Our December 2020 pick for Now Read This, the PBS NewsHour’s book club with The New York Times, is Ling Ma’s “Severance.” Become a member of the Now Read This book club by joining our Facebook group, or by signing up to our newsletter. Learn more about the book club here.
Below are questions to help guide your discussions as you read the book over the next month. You can also submit your own questions for Ling Ma on our Google form.
WARNING: Spoiler alert on questions further down
- The novel takes place as a virulent illness is infecting most of the population. While it is a satire, did you see parallels between the effects of Shen Fever on Candace Chen’s world and the COVID-19 outbreak on your own?
- Ma writes about a tally of virus victims published on the homepage of The New York Times that was “eventually pulled at the request of government officials, who cited its potential in inciting mass panic.” What was your reaction to this passage?
- Did Candace’s corporate book publishing job remind you of any jobs you’ve held in the past? How so?
- Why is Candace reluctant to fully pursue her photography passion, and what does this say about work culture in the U.S.?
- “Of any book, the Bible embodies the purest form of product packaging, the same content repackaged a million times over, in new combinations ad infinitum,” Candace says in talking about her job. What critiques of capitalism does Ma offer in lines such as this?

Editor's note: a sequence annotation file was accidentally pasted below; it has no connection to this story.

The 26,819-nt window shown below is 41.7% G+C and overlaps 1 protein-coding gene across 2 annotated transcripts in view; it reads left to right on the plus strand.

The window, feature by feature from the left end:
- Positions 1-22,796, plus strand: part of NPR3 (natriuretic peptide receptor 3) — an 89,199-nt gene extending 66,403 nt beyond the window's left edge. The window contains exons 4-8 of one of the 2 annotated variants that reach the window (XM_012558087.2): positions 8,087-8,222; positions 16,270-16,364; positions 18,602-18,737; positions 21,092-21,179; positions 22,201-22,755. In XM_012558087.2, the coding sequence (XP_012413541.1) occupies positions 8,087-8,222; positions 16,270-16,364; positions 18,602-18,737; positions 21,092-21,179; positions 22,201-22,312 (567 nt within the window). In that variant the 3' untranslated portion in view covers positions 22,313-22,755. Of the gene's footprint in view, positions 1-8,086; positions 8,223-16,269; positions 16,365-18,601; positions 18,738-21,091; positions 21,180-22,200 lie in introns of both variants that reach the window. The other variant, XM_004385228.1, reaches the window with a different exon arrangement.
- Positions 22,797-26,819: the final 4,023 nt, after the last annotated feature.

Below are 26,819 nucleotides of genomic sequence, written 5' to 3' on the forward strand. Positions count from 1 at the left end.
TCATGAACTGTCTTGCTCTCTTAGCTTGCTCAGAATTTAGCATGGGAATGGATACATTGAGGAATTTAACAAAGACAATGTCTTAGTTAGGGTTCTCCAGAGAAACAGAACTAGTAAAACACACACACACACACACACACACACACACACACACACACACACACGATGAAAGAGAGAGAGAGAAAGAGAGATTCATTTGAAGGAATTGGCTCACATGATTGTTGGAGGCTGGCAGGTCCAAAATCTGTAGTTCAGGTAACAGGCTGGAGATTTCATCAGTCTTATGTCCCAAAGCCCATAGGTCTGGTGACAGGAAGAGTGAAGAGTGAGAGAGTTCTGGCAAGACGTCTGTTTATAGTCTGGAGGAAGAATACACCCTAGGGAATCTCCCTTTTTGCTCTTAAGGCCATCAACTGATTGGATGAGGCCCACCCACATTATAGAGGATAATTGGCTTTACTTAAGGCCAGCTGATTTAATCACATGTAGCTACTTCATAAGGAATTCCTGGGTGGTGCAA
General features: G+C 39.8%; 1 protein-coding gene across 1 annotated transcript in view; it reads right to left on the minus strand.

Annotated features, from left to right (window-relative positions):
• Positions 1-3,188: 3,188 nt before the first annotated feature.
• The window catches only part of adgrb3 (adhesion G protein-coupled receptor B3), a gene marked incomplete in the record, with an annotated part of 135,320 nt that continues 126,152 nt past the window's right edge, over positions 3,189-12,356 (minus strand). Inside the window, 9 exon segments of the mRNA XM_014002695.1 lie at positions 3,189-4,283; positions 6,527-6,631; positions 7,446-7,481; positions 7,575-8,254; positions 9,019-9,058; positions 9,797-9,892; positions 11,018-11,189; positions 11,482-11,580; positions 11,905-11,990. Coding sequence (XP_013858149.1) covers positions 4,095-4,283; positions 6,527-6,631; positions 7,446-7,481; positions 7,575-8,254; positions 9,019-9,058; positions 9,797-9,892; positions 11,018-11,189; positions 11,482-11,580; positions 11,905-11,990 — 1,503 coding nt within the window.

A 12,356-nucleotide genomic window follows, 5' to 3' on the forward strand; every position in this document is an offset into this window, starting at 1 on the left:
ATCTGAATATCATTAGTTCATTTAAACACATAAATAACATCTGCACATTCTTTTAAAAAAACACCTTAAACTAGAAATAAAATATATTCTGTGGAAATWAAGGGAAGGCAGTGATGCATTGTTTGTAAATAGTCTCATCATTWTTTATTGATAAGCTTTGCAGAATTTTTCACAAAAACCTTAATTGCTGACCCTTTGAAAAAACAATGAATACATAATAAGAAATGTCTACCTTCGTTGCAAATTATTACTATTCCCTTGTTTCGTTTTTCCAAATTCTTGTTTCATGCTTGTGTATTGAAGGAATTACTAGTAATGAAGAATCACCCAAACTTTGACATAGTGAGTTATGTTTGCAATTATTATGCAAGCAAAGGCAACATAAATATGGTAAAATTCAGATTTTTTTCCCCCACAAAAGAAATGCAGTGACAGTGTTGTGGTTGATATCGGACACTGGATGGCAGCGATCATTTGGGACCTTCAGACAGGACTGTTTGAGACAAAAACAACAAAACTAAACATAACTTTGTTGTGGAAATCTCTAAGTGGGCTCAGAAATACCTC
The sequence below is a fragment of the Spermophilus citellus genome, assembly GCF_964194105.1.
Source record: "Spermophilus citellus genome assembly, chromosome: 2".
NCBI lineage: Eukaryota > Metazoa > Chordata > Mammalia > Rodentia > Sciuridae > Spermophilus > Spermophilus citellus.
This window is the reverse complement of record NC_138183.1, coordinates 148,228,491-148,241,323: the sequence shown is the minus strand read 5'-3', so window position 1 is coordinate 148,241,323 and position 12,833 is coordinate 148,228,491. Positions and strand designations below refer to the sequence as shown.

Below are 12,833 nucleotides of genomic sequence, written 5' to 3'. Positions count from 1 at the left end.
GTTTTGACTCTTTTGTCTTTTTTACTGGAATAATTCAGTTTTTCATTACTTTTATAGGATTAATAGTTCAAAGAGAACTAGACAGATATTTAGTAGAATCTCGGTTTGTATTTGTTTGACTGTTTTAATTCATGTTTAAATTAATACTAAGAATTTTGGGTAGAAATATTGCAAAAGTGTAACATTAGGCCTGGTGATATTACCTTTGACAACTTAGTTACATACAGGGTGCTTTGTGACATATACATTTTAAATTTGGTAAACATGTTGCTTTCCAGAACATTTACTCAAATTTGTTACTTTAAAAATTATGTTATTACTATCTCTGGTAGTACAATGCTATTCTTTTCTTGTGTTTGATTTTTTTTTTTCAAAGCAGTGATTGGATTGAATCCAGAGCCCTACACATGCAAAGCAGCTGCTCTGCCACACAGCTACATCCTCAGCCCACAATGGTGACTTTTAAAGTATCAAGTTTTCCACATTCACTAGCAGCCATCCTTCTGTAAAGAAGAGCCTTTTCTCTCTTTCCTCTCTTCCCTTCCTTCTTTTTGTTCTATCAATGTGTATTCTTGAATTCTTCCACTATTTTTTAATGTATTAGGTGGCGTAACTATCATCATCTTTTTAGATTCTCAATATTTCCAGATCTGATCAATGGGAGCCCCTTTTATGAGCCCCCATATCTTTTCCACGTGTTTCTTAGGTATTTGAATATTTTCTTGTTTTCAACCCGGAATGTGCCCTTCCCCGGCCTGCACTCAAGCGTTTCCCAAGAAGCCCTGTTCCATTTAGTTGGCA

- Candace imagines a conversation with a business partner in China in which he critiques the way the Americans “negotiate aggressively over pennies” while they “manufacture the emblematic text to propagate your country’s Christian Euro-American ideologies.” What insights does Ma offer about U.S.-China relations?
- What do the novel’s flashback scenes reveal about Candace’s immigrant identity?
- The “fevered” are described as having a zombie-like quality. Did this book make you think of other works in the zombie genre you’ve seen or read before?
- “I’d like us to think about exactly what the internet is,” the group’s leader Bob says at one point. “It’s dead, but what exactly have we lost?” What does Ma’s writing reveal about our relationship with the internet and technology?
- Why do you think Ma chose to set the final scenes of the novel in an empty shopping mall?
- “To live in a city is to take part in and to propagate its impossible systems. To wake up. To go to work in the morning,” Ma writes after Candace escapes the Facility. After her career and routine is lost to the Shen Fever, what remains in her life?
- What do you think would happen to Candace and her child in a sequel to the story?